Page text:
If you haven’t seen the music videos for ‘Blackstar’ or ‘Lazarus’ yet, they’re pretty mesmerising.
The songs themselves are fascinating entities, especially the former. Both lyrically and musically, they’re both incredibly absorbing and compelling entities.
But the imagery in the videos also makes for a surreal, absorbing experience.
The ‘Blackstar’ video in particular is very weird: full of strange images and ideas and probable occult symbolism.
When an artist dies, it’s very easy and almost cliched to start looking for additional meaning or subtext in their most recent work; but in Bowie’s case, it seems pretty obvious that his final album, Blackstar – released just days before his death – is deliberately designed to act as a great maestro’s final act.
This has been confirmed by the album’s producer, who affirms that Blackstar – released on what was Bowie’s 69th birthday – was knowingly Bowie’s final, parting gift to the world and to his fans.
Even most Bowie fans wouldn’t have had the chance to listen to it before the news of Bowie’s passing was announced.
A carefully-orchestrated farewell to his fans is what Blackstar is being described as.
I’ve haven’t yet had time to listen to the album fully; only the aforementioned ‘Blackstar’ and ‘Lazarus’. And they’ve both blown me away. I saw the video for ‘Lazarus’ and thought it was incredibly compelling, the video perfectly capturing the profound nature of the lyrics and deeply transcendent theme of the song. It reminded me immediately of Johnny Cash’s bittersweet cover of Nine Inch Nails’ ‘Hurt’, which had seemed destined to particularly resonate after Cash’s death.
Except this one’s no cover version – but something crafted out thoughtfully by Bowie, from lyrics and music to visual imagery. In both cases, he was clearly trying to convey something particular.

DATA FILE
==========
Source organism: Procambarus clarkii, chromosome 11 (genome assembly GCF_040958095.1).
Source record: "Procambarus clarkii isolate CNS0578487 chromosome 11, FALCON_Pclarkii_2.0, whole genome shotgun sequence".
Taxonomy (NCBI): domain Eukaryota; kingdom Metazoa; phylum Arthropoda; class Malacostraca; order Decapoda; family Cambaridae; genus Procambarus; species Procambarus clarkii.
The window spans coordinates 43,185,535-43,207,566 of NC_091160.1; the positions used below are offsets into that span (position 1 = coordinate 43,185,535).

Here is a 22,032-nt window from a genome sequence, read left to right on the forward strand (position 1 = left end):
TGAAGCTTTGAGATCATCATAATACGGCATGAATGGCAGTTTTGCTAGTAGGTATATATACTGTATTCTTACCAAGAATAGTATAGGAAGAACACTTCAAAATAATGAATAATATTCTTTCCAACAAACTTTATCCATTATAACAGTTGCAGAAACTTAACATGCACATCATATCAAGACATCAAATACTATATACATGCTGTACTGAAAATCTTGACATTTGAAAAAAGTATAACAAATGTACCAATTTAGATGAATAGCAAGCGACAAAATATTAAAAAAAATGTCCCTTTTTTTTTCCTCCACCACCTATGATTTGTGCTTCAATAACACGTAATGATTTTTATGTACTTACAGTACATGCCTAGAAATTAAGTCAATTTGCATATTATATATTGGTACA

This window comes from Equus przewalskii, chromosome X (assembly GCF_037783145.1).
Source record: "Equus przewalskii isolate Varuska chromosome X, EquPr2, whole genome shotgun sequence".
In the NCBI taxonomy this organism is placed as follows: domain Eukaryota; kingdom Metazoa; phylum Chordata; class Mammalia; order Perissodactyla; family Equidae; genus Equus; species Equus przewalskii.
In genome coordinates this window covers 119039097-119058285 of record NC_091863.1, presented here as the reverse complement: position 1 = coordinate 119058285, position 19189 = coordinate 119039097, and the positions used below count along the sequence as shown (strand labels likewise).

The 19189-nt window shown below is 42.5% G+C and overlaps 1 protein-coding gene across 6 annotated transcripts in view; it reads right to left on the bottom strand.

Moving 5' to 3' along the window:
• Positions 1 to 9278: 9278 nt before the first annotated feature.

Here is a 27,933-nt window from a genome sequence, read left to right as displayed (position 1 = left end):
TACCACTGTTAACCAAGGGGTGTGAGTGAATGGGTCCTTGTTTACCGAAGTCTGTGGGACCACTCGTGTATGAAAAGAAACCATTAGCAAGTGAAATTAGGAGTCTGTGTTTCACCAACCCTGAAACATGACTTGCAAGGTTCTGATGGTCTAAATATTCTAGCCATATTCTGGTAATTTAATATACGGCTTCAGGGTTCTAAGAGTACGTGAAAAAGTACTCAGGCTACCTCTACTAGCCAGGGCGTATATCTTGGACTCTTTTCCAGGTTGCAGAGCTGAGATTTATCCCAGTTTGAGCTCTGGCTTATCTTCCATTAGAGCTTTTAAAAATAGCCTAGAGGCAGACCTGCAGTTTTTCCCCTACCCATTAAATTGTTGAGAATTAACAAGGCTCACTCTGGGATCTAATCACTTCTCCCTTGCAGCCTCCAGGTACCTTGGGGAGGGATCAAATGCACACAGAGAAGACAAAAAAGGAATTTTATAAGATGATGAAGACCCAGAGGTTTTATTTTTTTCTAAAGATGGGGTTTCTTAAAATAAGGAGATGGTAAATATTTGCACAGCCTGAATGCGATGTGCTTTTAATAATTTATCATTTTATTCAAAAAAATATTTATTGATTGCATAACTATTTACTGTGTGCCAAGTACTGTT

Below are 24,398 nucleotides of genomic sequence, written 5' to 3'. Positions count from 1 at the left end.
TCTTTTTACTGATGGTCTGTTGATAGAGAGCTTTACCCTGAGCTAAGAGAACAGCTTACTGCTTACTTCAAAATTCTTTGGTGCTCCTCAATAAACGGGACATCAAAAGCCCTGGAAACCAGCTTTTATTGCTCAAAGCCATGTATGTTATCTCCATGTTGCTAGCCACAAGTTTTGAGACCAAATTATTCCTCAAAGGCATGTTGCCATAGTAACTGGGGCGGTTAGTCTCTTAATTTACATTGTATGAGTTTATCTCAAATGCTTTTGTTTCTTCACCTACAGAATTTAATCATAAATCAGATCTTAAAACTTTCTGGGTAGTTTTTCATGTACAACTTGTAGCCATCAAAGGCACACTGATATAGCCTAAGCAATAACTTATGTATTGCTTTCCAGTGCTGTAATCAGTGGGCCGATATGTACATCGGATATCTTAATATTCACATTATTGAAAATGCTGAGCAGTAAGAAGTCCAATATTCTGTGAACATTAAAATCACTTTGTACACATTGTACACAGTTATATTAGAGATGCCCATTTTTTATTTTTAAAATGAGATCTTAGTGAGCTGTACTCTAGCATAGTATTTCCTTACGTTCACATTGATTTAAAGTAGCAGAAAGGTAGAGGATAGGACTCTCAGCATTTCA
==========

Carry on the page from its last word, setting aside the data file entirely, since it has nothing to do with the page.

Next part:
The track ‘Blackstar’ itself is a deeply absorbing piece of music that effortlessly combines and marries so many disparate elements (drum-and-bass, even Gregorian-style tone, unorthodox time-signatures) and evokes so much; it’s extraordinary that any artist of Bowie’s age and experience would still be crafting out music of this kind or of this level of potency.
Classed loosely as ‘art-rock’, but by some as ‘avant-garde jazz’ – really, it doesn’t have a classification, other than ‘Bowie’ (a genre unto itself).
And that’s a key difference between a Bowie and, say, a McCartney or Jagger; David Bowie remained so creatively potent all through his long career, even to the very last musical breath. Any other artist who’s been writing and performing as long as he had, would’ve been too tired or jaded a long time ago to be composing music on this scale – or of this kind of potency.
I would go so far as to cite ‘Blackstar’ as Bowie’s greatest ever composition.
The epic scale of it, the marrying of styles and genres, the offbeat time-signatures and unorthodox structure; it’s all mesmerising. It is also very haunting, both in terms of the words and of Bowie’s ghost-like singing tone in places. Some of it sounds like a chant or invocation: the whole thing feels like a religious experience.
Even listening to ‘Blackstar’ without watching the video feels like an out-of-body experience.
The Johan Renck directed video for ‘Blackstar’ is compelling, baffling and rich with esoteric imagery; not as directly life-and-death oriented as ‘Lazarus’, but still suggestive of a deep contemplation of cosmic and existential themes.
A lot of it is difficult to fully decode.
There seems to be the corpse of Major Tom in one segment of the video. There also seems to be, as mentioned earlier, occult references scattered throughout the surreal and unsettling video: from the the possible ‘Black Sun’ (or even Nibiru-type planet?) to the seeming performance of esoteric rituals hints of possession; and Bowie himself holding up a worn-looking book that looks like some kind of scripture.
Probably occult images and meanings aren’t surprising: Bowie was known to be into the occult and particularly Alistair Crowley. Maybe he was still grappling with these ideas and themes, even towards his end.
That said, ‘Lazarus’ seems to go the opposite direction with more of a direct Biblical allusion.
Precisely what Bowie was saying or conveying with ‘Blackstar’, in terms of the video, isn’t entirely clear. It is seemingly deliberately esoteric and open to interpretation. Probably a number of things. But, clearly, his sense of mortality and imminent demise is the central theme – as it seems to be in the lyrics; ‘Blackstar’, both in the video and in the lyrics, seems to be a confronting of the cosmic mysteries that approach with death.
The title ‘Blackstar’ – taken by some to be an occult reference (to the ‘Black Sun’, for example, or the anti-life) – is actually, we’ve been told, a reference to the type of tumour that characterised his terminal illness.